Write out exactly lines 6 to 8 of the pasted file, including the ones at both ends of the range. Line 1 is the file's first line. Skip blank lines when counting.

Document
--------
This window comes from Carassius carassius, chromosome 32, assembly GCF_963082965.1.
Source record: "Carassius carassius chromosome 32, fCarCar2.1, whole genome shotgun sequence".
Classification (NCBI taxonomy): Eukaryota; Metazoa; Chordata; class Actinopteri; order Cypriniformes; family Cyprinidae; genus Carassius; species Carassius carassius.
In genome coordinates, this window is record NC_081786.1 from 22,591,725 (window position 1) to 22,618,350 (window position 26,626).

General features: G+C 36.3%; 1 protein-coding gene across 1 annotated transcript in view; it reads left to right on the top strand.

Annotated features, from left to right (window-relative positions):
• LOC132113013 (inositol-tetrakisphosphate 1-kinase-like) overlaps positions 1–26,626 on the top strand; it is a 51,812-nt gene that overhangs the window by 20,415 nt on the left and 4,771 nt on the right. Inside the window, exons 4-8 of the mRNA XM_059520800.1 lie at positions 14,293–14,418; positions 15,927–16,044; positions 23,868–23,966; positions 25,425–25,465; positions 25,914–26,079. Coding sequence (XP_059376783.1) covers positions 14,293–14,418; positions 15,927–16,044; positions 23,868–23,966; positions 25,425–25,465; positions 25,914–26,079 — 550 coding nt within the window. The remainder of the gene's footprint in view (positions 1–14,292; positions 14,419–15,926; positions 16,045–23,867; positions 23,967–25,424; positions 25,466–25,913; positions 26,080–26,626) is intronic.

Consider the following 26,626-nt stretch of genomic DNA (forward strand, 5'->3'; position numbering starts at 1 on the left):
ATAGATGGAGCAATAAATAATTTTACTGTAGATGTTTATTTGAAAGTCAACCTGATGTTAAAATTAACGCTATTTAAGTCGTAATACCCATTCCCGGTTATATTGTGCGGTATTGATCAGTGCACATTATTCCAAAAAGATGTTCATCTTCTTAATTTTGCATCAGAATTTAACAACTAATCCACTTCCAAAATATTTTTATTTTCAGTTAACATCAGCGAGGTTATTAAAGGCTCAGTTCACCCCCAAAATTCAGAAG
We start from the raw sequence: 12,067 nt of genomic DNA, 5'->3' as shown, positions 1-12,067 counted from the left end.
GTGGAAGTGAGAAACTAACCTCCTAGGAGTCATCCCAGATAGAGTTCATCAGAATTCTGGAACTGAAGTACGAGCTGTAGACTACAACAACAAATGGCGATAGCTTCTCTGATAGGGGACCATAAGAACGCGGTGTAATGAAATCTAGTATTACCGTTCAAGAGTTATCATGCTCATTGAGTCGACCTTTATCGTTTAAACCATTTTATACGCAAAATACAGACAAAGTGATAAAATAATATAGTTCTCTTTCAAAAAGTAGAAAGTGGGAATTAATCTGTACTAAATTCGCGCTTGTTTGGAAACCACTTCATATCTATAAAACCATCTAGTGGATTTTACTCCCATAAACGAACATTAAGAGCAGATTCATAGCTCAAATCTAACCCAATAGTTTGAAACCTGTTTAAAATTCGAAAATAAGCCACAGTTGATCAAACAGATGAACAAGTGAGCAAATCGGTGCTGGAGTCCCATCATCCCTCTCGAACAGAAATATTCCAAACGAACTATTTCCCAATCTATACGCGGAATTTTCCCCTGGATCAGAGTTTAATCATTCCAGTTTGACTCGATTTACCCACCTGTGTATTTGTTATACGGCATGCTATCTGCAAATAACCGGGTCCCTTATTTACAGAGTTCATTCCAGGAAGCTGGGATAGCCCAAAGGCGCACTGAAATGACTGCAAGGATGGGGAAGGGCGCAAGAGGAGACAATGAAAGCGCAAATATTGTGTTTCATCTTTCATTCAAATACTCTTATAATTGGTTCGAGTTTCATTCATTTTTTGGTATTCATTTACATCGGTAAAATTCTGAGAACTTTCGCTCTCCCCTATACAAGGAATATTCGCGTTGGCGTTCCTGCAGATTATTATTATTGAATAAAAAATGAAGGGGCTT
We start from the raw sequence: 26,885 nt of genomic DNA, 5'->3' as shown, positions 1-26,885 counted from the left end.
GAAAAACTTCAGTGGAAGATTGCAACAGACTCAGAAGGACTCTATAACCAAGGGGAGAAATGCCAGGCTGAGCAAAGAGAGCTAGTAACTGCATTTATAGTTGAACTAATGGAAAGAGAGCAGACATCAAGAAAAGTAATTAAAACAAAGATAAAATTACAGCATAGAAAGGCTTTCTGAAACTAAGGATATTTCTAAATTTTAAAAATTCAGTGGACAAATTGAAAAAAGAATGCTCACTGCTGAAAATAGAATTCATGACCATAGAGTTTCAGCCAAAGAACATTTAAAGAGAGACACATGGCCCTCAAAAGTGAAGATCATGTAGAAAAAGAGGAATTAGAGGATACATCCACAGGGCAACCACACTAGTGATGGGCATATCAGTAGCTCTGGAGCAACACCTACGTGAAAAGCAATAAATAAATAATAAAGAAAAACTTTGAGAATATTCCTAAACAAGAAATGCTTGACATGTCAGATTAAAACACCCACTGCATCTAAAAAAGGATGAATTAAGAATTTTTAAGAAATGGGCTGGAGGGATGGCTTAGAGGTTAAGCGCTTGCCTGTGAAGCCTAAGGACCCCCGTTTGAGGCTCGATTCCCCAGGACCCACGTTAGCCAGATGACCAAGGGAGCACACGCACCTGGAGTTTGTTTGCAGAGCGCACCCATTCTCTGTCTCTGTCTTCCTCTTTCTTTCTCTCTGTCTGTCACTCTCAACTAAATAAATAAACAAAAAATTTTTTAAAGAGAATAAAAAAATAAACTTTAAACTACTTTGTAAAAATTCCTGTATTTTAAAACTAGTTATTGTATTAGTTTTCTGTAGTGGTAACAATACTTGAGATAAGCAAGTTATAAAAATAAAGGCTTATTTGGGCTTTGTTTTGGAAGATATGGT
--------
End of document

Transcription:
Annotated features, from left to right (window-relative positions):
• LOC132113013 (inositol-tetrakisphosphate 1-kinase-like) overlaps positions 1–26,626 on the top strand; it is a 51,812-nt gene that overhangs the window by 20,415 nt on the left and 4,771 nt on the right. Inside the window, exons 4-8 of the mRNA XM_059520800.1 lie at positions 14,293–14,418; positions 15,927–16,044; positions 23,868–23,966; positions 25,425–25,465; positions 25,914–26,079. Coding sequence (XP_059376783.1) covers positions 14,293–14,418; positions 15,927–16,044; positions 23,868–23,966; positions 25,425–25,465; positions 25,914–26,079 — 550 coding nt within the window. The remainder of the gene's footprint in view (positions 1–14,292; positions 14,419–15,926; positions 16,045–23,867; positions 23,967–25,424; positions 25,466–25,913; positions 26,080–26,626) is intronic.

Consider the following 26,626-nt stretch of genomic DNA (forward strand, 5'->3'; position numbering starts at 1 on the left):